Movie Studios Make Massive Monopoly! X-Men in the Marvel Cinematic Universe?!

Nathan Potter, Associate Member, University of Cincinnati Law Review

*This article is intended to be the first of two. This article will inform readers about the history of Marvel and introduce concerns about Disney’s pending acquisition of Fox. The second article will more heavily focus on the legal issues facing the pending acquisition and will be published in December.

After decades adrift in the multiverse, some of Marvel’s biggest heroes are returning home! Walt Disney Company’s (“Disney”) purchase of 20th Century Fox (“Fox”), which is proceeding at inhuman speeds, is reported to be ready for closing in early 2019.[1] Is this team-up of two of Hollywood’s “Big ” the assembly of titans we have been waiting for, or is it just part of some sinister plan?[2]

It is important to understand Marvel’s tragic backstory before looking into any potential legal issues of the Disney-Fox acquisition. The Modern Age of comics (1985 – present) saw a supersonic boom in sales, followed by a beast of a decline. This dastardly descension into financial collapse is primarily attributed to three factors: (1) market over-saturation by Marvel and its competitors; (2) the dissatisfaction of comic book collectors as they realized most Modern Age comics would not appreciate in value like those from the Golden and Silver Ages; and (3) the distributor wars.[3] This culminated with Marvel Entertainment Group’s (“MEG”) filing for chapter 11 bankruptcy on December 27, 1996.[4]

In both their success and despair, Marvel started heavily licensing its more popular franchises in 1993.[5] The X-Men were among the first wave of volunteers, being licensed to Fox for an impressive $2.6 million (this is not a typo, it is Million, not Billion) and about 2% of worldwide ticket sales.[6] Not too bad for Fox, considering the deal was for both live-action and animated rights.[7] These figures are mortifying in hindsight, but remember that X-Men (2000) and Spider-Man (2002) are the two films which started the successful modern trend of using comic books as source material. The real problem facing Marvel for the last 20 years is that most of these licensing contracts with movie studios render Marvel powerless. Many, if not all, of the contracts stipulate that the licensee (the one who holds the license) will retain the live-action film rights if the licensee starts production on a sequel or other production using characters from the franchise within so many years.[8]  Evidenced by Marvel regaining the Daredevil rights in 2012 after the franchise went unused since 2005’s Electra movie, these periods appear to be seven years.[9]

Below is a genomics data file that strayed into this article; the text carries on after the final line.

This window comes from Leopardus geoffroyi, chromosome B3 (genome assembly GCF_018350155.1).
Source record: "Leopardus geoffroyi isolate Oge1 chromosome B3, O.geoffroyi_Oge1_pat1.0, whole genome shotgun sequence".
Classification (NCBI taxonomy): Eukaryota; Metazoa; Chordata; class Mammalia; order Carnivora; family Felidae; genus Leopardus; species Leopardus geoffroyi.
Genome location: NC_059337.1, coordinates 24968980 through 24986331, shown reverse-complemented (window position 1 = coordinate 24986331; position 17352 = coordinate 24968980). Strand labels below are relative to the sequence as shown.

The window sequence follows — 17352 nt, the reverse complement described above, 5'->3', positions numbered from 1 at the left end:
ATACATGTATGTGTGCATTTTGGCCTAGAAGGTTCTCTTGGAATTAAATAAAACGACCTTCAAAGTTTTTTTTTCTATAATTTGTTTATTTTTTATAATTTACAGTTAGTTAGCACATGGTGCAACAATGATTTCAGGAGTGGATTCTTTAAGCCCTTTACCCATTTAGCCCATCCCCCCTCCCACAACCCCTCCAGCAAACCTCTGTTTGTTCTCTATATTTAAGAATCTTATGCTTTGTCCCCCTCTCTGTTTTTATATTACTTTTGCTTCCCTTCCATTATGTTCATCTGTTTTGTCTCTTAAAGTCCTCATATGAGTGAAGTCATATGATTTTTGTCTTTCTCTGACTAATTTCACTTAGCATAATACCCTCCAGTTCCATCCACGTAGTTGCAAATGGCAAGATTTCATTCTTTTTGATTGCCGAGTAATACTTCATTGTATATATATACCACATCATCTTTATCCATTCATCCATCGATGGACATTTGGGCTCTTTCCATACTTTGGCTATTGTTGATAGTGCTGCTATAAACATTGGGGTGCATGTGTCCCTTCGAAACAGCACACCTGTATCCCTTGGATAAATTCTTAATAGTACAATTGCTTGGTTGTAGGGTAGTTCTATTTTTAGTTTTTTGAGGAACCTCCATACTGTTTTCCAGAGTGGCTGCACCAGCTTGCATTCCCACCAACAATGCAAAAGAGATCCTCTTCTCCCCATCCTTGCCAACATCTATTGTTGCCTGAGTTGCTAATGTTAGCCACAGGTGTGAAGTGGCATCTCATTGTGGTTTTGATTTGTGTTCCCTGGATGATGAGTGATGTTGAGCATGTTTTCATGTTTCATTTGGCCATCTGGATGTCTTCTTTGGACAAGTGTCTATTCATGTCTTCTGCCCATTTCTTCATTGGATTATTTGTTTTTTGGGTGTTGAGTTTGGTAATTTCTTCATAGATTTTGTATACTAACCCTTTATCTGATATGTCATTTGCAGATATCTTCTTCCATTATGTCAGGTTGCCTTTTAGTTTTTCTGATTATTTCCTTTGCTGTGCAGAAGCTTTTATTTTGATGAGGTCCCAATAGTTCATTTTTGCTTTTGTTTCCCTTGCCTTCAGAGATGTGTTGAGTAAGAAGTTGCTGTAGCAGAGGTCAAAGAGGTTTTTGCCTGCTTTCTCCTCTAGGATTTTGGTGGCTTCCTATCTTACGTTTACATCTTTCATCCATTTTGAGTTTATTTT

Ideally, Marvel and movie studios would work together for profit, but this fantasy often goes up in smoke. Spider-Man: Homecoming (2017) is the first exception to this trend. Sony agreed to work with Marvel (in sweet symbiosis) for movies in the current Marvel Cinematic Universe (MCU) and the Spider-Man: Homecoming trilogy. Marvel agreed to help produce the Homecoming movies while receiving none of the profits.[10] At least Spidey swung his way back into the MCU.